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USA Today Images

New details emerge in investigation into Roy Halladay's death

FORT LAUDERDALE, Fla. -- Retired star pitcher Roy Halladay sped his small sports plane low over the Gulf of Mexico minutes before his fatal crash two weeks ago, climbing sharply in the final seconds before diving into the water, federal investigators said in a preliminary report released Monday.

National Transportation Safety Board investigator Noreen Price placed no blame for the Nov. 7 accident near Tampa, simply laying out the facts as gleaned from the plane's data recorder and eyewitnesses. A final report with conclusions could take one to two years.

Price says Halladay, 40, had taken off from a lake near his Tampa-area home about 17 minutes before the crash, taking his ICON A5 to 1,900 feet (580 meters) before dropping to 600 feet (180 meters) as he neared the coastline. He then dropped to 36 feet (11 meters) when he reached the water. While flying at about 105 mph (170 kph), Halladay skimmed the water at 11 feet (3.3 meters), flying in a circle before climbing to 100 feet (30 meters), the plane's data showed.

A witness told investigators the plane climbed to between 300 and 500 feet (95 to 150 meters) when it turned and went into a 45-degree dive. It slammed into the water and flipped.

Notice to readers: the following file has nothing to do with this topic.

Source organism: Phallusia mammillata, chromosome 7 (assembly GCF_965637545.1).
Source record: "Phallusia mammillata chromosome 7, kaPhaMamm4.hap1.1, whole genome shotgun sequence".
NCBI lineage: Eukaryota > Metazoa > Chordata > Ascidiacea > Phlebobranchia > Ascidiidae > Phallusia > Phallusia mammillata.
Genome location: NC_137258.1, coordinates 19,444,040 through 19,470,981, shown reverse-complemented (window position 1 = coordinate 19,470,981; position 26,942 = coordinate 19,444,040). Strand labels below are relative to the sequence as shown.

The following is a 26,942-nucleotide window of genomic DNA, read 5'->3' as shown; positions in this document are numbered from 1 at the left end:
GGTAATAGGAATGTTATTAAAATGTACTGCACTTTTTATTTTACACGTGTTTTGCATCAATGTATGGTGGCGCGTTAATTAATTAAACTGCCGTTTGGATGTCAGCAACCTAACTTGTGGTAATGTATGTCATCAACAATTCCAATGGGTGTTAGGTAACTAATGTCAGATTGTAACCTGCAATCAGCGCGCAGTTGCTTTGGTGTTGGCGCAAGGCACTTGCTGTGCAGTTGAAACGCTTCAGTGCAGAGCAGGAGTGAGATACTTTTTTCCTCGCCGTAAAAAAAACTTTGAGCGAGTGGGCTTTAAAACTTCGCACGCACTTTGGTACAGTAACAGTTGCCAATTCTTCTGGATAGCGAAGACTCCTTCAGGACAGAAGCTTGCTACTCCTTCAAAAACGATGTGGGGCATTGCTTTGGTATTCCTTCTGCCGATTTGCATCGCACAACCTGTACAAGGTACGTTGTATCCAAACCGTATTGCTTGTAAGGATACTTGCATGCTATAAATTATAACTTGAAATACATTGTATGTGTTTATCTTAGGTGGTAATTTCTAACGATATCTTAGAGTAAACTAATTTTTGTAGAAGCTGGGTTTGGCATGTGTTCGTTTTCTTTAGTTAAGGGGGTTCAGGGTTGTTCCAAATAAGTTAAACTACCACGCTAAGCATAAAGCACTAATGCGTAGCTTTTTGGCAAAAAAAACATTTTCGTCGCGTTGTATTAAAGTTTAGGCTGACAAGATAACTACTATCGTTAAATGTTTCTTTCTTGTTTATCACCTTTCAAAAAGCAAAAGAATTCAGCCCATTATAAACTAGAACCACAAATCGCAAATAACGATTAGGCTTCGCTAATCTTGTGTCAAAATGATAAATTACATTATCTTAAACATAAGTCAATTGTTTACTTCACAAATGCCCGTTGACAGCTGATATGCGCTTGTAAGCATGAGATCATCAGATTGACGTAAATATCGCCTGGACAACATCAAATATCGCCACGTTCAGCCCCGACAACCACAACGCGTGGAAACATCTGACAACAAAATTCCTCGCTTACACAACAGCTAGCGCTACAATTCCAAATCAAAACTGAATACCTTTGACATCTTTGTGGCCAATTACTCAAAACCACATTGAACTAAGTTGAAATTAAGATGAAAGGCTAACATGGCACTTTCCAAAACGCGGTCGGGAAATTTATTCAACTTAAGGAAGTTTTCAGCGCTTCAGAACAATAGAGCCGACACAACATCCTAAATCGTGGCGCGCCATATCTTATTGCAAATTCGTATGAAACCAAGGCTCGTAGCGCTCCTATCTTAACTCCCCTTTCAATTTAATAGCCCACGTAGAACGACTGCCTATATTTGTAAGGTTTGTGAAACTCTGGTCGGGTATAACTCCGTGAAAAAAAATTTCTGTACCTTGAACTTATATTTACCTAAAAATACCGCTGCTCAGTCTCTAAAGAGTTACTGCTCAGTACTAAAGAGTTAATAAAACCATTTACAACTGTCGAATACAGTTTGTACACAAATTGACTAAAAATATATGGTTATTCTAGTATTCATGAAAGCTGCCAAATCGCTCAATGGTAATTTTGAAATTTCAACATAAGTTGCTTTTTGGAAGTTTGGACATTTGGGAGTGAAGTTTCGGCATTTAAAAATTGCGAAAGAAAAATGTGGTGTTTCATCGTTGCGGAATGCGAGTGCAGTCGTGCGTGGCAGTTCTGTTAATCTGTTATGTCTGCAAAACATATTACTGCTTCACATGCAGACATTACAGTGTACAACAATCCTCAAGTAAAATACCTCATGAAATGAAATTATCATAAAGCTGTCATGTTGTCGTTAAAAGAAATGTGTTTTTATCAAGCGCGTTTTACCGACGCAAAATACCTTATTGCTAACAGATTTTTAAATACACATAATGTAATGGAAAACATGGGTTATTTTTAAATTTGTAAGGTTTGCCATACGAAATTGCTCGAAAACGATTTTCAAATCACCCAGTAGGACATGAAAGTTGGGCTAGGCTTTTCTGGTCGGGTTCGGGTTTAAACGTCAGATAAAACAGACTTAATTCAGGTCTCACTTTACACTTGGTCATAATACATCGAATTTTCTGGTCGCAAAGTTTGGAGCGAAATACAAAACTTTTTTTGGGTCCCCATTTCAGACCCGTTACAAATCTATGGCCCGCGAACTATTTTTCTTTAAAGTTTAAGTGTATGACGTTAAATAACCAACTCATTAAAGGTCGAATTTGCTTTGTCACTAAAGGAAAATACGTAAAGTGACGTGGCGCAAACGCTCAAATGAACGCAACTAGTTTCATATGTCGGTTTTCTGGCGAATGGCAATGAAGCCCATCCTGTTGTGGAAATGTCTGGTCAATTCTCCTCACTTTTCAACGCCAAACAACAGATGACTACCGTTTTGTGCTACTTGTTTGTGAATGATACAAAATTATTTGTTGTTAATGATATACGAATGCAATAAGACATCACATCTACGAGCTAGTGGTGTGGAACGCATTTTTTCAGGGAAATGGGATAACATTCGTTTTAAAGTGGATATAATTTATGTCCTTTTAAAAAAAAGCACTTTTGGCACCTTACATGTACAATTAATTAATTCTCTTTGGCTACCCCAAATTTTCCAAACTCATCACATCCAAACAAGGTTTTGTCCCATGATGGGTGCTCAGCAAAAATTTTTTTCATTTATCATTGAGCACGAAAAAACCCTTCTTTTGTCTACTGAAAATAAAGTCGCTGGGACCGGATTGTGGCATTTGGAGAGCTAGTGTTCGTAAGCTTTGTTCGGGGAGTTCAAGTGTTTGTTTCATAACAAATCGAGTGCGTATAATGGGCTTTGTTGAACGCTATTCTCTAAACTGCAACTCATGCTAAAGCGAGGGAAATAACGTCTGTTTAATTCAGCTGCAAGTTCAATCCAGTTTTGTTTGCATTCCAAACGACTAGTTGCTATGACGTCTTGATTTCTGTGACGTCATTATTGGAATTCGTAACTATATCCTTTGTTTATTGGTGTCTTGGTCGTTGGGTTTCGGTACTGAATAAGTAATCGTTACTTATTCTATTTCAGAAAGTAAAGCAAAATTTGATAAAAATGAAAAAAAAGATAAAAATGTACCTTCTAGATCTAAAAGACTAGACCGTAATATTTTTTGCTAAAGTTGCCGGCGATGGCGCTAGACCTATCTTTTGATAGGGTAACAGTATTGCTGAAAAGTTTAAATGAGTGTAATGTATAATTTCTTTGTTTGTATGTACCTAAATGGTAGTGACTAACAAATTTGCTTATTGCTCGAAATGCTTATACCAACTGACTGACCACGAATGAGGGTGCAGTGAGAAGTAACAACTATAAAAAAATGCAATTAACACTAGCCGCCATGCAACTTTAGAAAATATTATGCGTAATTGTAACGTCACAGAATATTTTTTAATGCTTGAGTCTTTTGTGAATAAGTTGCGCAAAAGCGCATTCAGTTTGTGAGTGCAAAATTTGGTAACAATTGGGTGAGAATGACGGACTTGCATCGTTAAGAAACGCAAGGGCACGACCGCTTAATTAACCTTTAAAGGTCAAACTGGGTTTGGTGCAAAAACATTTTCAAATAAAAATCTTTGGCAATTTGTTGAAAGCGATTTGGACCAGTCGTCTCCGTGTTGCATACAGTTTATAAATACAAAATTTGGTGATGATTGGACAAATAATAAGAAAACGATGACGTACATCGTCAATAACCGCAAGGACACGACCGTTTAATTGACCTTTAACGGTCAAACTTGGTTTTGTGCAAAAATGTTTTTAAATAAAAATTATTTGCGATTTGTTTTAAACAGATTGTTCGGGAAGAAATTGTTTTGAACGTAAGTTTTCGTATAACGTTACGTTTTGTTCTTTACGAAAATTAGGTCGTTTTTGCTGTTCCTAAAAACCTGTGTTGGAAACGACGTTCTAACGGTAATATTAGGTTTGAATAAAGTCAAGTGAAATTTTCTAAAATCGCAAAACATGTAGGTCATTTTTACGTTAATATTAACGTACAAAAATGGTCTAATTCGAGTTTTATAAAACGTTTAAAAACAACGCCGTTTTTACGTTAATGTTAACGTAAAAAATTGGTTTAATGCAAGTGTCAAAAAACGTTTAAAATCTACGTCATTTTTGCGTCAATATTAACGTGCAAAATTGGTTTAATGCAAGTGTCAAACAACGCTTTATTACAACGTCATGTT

Halladay's body was found with the plane, which was severely damaged. The plane itself was equipped with a parachute, but it was not deployed.

The former Toronto Blue Jays and Philadelphia Phillies star had received the plane from ICON on Oct. 10, and was one of the first to receive the model. In one of many enthusiastic tweets about the plane, Halladay said it felt "like flying a fighter jet." He had about 700 hours of flight time after getting his license in 2013, the report says. He had 51 hours in ICON A5s, including 14 in the plane that crashed.

Rolled out in 2014, the A5 is an amphibious aircraft meant to be treated like an ATV, a piece of weekend recreational gear with folding wings that can easily be towed on a trailer to a lake where it can take off from the water.

The man who led the plane's design, 55-year-old John Murray Karkow, died while flying an A5 over California's Lake Berryessa on May 8, a crash the NTSB attributed to pilot error.

Another A5 crashed in April, making a hard landing in the water off Key Largo, Florida, injuring the pilot and his passenger. The pilot told investigators the plane descended faster than he expected.

Halladay, an eight-time All-Star, pitched a perfect game and a playoff no-hitter in 2010. He played for the Blue Jays from 1998 to 2009 and for the Phillies from 2009-13, going 203-105 with a 3.38 ERA.